I have had the pleasure of seeing the high-energy, Redondo Beach locals a couple of times, and was enthusiastic about reviewing their first full-length album.
The album cover provides an immediate juxtaposition to the title, as what resembles the modern and historical monuments of American power are demolished. When compared to the song titles, it is evident a government maintained supremacy over its citizens, a revolution attempted to turn over said tyranny, and yet after the war, the ironhanded system remained.
Pinnacle of Creation opens with a strong down-tuned lead, to which the drums break into a blast beat-double bass aggression almost identical to Slayer’s “Raining Blood.” The bass accompanies the onrush to layer the clean rhythm of the guitar. Gus joins in the melee with his decent range of what I call “Biker Metal vocals” and death metal growling. The attitude of the album is quickly created.
The guitar hooks continue to remain strong throughout the album, and the warriors certainly worked hard at interlacing complimentary modes for the listener to be overthrown by complex phrasing.
Brodee works hard to compliment each instrument. However, although in songs like “Relentless,” “Uprising,” and “Power Imprisons Us All,” there is a distinct expansion on timing, which the remainder of the album doesn’t seem to have the same elaboration or drum fills as to what potentially could color the attitude of the album.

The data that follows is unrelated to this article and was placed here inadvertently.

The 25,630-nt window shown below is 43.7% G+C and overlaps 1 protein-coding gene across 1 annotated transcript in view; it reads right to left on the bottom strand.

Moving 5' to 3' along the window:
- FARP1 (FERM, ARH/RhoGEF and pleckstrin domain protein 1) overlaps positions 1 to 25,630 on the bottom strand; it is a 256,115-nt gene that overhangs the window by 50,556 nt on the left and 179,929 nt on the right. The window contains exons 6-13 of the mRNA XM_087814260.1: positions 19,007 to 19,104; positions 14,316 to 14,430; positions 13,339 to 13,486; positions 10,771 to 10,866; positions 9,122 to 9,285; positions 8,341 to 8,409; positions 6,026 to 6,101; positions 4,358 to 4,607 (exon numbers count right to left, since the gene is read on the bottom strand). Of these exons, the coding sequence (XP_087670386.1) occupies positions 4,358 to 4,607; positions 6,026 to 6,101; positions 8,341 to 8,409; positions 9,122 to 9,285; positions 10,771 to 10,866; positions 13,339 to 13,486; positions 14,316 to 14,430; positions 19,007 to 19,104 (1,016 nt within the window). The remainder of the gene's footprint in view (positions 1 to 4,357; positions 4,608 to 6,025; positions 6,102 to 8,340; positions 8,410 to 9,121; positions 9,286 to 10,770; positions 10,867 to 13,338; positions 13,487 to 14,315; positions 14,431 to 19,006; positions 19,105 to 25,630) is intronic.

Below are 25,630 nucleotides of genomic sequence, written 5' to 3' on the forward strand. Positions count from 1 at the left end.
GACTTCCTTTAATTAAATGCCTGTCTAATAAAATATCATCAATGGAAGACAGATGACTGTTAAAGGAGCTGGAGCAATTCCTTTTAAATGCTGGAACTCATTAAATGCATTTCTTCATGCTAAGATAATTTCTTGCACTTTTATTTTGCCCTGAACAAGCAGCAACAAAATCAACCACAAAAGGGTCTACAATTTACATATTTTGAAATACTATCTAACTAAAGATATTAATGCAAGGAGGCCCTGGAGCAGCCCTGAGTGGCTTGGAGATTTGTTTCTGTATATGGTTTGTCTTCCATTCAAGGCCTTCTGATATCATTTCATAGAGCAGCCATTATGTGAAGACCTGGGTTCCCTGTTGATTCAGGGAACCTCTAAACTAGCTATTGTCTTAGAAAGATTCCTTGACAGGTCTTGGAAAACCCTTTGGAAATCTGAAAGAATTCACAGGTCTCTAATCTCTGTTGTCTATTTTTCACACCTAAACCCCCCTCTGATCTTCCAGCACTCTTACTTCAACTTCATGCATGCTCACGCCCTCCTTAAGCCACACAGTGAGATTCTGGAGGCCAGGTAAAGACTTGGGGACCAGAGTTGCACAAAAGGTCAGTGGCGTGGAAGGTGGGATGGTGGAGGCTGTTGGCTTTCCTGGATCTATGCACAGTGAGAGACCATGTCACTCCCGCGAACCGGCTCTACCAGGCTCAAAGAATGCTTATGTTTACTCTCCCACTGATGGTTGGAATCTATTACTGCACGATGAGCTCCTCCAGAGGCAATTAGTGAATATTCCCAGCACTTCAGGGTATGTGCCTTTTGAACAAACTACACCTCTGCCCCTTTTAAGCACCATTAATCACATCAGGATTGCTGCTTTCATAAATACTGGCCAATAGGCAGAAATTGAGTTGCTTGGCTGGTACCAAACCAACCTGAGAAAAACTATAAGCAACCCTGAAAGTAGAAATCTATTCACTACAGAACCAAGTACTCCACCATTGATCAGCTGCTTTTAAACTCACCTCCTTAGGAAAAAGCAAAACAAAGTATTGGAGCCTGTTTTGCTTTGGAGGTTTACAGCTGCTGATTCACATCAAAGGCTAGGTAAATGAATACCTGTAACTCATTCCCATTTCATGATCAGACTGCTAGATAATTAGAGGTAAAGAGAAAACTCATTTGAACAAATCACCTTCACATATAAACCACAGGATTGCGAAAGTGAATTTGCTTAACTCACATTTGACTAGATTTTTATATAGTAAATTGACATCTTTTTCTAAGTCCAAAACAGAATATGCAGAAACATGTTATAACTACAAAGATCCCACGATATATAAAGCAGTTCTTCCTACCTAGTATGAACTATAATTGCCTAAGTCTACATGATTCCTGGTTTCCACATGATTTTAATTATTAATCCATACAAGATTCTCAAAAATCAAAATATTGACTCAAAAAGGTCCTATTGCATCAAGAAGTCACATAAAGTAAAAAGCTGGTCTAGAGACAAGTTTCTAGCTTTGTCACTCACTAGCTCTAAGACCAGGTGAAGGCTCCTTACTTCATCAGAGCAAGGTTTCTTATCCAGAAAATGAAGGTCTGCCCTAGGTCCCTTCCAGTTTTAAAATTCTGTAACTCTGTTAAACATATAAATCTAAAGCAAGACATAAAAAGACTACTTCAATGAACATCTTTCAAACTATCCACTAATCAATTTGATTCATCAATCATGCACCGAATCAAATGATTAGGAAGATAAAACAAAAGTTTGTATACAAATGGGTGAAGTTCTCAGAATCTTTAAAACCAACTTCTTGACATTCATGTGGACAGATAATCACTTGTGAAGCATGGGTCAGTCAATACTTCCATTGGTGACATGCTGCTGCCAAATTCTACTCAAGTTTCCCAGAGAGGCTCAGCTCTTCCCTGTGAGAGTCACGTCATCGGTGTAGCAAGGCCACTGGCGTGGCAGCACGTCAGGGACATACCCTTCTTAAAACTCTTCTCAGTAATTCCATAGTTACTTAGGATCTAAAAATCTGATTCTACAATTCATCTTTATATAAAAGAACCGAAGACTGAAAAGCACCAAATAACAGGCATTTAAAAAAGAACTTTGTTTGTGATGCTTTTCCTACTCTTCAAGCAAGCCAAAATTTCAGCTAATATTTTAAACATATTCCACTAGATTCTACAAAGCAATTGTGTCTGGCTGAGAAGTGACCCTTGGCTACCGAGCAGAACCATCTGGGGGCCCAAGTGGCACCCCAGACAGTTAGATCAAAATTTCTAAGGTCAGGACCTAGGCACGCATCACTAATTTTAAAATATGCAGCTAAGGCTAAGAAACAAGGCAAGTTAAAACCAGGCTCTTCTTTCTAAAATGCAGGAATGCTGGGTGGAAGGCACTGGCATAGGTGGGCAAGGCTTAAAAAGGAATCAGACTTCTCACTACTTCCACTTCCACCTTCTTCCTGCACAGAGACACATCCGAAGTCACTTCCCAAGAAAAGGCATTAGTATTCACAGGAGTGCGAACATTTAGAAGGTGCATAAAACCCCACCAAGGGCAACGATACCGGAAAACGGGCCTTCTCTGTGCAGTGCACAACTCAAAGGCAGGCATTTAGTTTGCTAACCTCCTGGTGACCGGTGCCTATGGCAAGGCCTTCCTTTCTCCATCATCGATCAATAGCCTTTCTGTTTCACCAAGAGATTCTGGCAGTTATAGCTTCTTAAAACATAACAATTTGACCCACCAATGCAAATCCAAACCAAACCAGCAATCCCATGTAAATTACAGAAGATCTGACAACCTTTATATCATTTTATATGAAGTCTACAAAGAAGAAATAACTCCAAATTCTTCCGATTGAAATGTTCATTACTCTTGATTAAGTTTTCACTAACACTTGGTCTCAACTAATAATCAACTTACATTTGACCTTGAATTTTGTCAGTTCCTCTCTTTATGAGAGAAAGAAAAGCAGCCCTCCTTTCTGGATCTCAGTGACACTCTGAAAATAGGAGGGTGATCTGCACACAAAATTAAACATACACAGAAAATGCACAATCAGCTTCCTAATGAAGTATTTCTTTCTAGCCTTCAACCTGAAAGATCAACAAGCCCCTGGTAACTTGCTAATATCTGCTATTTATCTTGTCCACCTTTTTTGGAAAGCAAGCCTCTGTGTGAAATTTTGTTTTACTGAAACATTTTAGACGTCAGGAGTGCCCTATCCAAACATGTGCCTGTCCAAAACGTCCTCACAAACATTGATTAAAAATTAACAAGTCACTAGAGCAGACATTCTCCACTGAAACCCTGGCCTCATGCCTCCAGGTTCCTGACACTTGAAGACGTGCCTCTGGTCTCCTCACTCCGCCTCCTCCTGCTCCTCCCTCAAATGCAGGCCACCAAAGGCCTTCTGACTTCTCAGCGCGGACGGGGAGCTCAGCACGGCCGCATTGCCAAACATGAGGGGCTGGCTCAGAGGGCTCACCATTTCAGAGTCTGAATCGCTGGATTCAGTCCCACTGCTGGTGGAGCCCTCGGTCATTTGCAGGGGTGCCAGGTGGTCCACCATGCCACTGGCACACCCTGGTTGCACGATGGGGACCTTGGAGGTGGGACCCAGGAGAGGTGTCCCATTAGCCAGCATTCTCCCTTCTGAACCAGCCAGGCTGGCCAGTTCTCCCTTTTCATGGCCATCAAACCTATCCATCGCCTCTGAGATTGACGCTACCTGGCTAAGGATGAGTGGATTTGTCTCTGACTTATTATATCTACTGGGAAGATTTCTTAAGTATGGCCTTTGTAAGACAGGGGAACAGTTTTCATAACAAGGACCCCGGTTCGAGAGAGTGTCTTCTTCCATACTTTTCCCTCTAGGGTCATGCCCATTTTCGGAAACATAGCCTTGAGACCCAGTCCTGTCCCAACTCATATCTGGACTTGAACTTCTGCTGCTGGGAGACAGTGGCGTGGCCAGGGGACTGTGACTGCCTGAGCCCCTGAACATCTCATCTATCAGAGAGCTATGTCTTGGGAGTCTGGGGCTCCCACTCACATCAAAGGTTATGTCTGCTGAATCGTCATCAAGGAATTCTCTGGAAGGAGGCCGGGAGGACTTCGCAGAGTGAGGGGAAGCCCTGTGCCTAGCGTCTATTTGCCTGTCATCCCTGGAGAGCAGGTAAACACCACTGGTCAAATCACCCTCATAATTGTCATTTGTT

Jimmy also seems to be over-powered by the hook-laden guitars, but potentially purposeful in not overpowering Gus’ vocals. I was excited to hear the carrying riff in the opening of, “Pitch Black,” not to mention, “Power Imprisons Us All,” as well as a definite backing fury to guitar solo development. “Eyes of the Tyrant,” the final song of the album was when Jimmy could finally showcase his careful, but blazing virtuoso talents.
My favorite track on the album would have to be, “Force to be Reckoned With.” I believe all of the best elements of the warriors, inclusive of an acoustic intro harmonizing into minor mode on guitar, accompanied by Gus’ monstrous vocals was absolutely refreshing. I have only one wish for this song: That there was slightly more development on the guitar solo!
In finality, I’d like to say the influences for the musicians are quite clear, and if you are a fan of Pantera, Slayer, or Trivium, then you will enjoy this album. Being this is Ascendancy’s first full length, this is a powerful start to their career, and I hope they continue to push their own boundaries. The warriors have solid composition but I feel it still requires more experimentation on the equation of their song structure/forms. The passion is obvious, and so is the aggression, but what seemed to be missing was the concrete connection of the lyrics to the composition. The lyrics I was able to identify were true to the emotions of the album, but as generally a new fan, would have preferred they accompany the albums’ digipak.
Vocals: Gustavo Trujillo
Lead Guitar: Garrett Bower
Lead Guitar: Ian McLaren
Bass: Jimmy Durish
Drums: Brodee McLaren